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a large two-handled storage jar having an oval body, usually tapering to a point at the base, with a pair of handles extending from immediately below the lip to the shoulder: used chiefly for oil, wine, etc., and, set on a foot, as a commemorative vase awarded the victors in contests such as the Panathenaic games.
Historical Examples

The amphorae which you hid in the mound are probably—I can’t say for certain, mind—priceless.
The Wouldbegoods E. Nesbit

Fruits and other edibles of all kinds were kept in amphorae.
Pompeii, Its Life and Art August Mau

The ware is generally rather rough, thick and brown for the amphorae, thin and red for smaller vessels.
Encyclopaedia Britannica, 11th Edition, Volume 9, Slice 1 Various

The amphorae were sometimes marked with the name of the wine, and the names of the consuls for the year in which they were filled.
The Private Life of the Romans Harold Whetstone Johnston

In one house the place of an iron tripod was taken by three pointed ends of amphorae set upright on the hearth.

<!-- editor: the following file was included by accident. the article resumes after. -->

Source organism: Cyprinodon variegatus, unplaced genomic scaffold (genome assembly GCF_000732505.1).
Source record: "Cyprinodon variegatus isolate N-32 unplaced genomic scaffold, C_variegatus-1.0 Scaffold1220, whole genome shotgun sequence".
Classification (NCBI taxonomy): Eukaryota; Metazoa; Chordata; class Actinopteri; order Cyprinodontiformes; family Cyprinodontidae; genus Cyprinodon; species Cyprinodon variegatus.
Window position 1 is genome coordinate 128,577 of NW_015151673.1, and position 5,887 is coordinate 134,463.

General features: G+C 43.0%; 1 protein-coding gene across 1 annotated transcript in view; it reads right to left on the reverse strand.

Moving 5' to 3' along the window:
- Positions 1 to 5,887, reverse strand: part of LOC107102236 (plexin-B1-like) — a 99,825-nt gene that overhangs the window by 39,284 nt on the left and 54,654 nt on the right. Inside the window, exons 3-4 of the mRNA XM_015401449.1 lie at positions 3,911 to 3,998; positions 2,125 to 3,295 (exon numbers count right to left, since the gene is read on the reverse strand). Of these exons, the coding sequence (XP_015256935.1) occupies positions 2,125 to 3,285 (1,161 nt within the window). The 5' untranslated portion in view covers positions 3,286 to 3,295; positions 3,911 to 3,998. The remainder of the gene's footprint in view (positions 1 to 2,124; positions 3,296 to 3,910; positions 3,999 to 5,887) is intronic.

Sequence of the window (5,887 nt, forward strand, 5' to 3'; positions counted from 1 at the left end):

Pompeii, Its Life and Art August Mau

On other amphorae the words for bean meal (lomentum), honey, and lentils appear, the last being designated by the Greek word.
Pompeii, Its Life and Art August Mau

Her vases and amphorae have been frequently exhibited and are praised by connoisseurs and critics.
Women in the fine arts, from the Seventh Century B.C. to the Twentieth Century A.D. Clara Erskine Clement

A great number of amphorae were found in it, as also in both peristyles.
Pompeii, Its Life and Art August Mau

noun (pl) -phorae (-fəˌriː), -phoras
an ancient Greek or Roman two-handled narrow-necked jar for oil, wine, etc

early 14c., “two-handled vessel for holding wine, oil, etc.,” from Latin amphora from Greek amphoreus “an amphora, jar, urn,” contraction of amphiphoreus, literally “two-handled,” from amphi- “on both sides” (see amphi-) + phoreus “bearer,” related to pherein “to bear” (see infer). Also a liquid measure in the ancient world, in Greece equal to 9 gallons, in Rome to 6 gallons, 7 pints.


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